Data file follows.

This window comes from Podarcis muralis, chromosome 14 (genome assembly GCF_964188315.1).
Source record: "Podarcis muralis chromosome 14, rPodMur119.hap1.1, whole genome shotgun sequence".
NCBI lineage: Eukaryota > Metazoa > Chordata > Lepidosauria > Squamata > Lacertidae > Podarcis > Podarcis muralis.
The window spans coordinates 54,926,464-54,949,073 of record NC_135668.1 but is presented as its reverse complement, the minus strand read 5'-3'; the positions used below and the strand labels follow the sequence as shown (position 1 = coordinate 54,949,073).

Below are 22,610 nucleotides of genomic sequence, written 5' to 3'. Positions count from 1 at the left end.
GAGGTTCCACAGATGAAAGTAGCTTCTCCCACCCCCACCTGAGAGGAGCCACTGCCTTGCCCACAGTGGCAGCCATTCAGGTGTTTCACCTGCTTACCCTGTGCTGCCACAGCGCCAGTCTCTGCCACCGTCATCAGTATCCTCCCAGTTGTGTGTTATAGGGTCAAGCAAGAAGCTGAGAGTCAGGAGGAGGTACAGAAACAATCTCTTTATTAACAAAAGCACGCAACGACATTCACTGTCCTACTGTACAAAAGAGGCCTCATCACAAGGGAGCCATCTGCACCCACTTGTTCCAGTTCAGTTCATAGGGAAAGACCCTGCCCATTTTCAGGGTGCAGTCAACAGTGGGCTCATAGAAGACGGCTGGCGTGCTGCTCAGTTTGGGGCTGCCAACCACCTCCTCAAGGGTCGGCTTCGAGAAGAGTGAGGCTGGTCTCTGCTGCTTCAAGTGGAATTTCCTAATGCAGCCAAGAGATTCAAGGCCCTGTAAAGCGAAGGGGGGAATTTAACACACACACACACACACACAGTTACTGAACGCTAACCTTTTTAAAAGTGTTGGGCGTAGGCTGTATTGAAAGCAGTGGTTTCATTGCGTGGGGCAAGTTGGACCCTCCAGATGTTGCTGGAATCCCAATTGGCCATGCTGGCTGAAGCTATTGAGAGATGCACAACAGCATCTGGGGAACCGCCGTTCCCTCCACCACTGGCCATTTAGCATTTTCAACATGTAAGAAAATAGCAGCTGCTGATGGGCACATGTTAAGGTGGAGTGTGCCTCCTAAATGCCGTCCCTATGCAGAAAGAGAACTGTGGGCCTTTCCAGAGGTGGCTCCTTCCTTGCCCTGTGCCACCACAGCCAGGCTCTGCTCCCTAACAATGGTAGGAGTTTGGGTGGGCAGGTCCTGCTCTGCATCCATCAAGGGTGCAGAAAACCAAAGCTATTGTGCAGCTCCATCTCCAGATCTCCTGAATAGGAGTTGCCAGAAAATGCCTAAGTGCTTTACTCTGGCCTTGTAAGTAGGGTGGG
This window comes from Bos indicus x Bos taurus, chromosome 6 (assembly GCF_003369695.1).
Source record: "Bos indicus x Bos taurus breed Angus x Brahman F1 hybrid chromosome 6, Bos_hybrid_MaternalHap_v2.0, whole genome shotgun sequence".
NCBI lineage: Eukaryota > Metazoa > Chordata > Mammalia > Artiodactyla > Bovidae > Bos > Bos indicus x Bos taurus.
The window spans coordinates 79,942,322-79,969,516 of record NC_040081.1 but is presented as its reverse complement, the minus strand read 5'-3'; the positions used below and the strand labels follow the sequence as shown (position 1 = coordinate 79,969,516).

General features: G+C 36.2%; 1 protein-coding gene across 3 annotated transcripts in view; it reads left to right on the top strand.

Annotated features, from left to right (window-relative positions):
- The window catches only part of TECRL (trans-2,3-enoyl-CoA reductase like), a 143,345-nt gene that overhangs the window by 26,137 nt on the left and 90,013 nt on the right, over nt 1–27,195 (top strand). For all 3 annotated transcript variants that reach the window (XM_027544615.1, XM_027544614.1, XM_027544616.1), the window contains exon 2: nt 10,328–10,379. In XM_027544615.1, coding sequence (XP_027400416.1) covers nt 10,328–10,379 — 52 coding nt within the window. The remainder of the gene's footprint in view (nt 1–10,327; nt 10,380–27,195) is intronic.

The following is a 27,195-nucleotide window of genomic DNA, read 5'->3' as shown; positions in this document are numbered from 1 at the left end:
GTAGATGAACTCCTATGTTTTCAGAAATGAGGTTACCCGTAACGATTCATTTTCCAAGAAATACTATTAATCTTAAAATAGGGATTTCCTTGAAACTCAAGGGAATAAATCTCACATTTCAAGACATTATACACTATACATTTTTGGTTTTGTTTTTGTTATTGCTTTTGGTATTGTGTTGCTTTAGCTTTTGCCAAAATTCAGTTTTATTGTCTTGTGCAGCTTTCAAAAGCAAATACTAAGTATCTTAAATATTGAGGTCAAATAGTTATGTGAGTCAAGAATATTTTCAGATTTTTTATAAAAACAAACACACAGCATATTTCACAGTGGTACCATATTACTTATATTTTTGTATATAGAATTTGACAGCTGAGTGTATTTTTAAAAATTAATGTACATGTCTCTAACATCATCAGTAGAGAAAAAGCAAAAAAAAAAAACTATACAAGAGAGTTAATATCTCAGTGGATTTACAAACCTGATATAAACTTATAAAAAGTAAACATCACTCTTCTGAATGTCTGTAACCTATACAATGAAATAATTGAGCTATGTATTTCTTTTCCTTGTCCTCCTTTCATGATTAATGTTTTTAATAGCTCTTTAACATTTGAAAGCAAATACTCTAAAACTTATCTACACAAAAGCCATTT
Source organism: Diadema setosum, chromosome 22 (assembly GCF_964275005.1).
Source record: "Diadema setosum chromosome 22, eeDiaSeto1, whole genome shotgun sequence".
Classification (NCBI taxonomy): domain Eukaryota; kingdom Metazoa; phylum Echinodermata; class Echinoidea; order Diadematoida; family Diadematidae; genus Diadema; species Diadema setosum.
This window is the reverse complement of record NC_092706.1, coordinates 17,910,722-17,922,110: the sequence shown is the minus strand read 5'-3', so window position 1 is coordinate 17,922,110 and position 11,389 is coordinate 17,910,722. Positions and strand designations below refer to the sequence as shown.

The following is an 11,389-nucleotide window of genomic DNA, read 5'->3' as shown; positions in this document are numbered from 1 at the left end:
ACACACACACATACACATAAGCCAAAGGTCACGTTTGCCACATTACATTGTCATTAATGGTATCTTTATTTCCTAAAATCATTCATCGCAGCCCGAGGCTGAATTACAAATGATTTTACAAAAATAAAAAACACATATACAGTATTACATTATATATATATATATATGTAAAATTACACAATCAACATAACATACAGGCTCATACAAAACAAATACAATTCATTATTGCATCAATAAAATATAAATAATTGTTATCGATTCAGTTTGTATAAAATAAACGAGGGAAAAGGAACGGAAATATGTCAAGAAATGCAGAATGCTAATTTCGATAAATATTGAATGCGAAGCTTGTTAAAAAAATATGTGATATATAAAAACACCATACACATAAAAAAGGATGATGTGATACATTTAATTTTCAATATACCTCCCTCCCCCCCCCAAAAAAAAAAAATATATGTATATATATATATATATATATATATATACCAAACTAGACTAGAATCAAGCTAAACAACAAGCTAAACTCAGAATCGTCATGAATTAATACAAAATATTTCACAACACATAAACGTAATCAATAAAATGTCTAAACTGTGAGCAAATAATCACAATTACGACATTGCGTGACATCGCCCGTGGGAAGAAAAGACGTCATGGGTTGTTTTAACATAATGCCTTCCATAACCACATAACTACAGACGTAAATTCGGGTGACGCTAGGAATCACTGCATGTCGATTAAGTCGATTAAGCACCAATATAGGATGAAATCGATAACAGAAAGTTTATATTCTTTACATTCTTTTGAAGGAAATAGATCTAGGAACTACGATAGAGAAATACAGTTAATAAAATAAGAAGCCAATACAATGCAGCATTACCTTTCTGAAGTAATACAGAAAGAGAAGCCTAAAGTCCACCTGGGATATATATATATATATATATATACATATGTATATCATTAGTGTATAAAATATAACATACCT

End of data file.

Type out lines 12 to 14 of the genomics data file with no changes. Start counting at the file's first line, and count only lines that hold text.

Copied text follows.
Annotated features, from left to right (window-relative positions):
- The window catches only part of TECRL (trans-2,3-enoyl-CoA reductase like), a 143,345-nt gene that overhangs the window by 26,137 nt on the left and 90,013 nt on the right, over nt 1–27,195 (top strand). For all 3 annotated transcript variants that reach the window (XM_027544615.1, XM_027544614.1, XM_027544616.1), the window contains exon 2: nt 10,328–10,379. In XM_027544615.1, coding sequence (XP_027400416.1) covers nt 10,328–10,379 — 52 coding nt within the window. The remainder of the gene's footprint in view (nt 1–10,327; nt 10,380–27,195) is intronic.

The following is a 27,195-nucleotide window of genomic DNA, read 5'->3' as shown; positions in this document are numbered from 1 at the left end: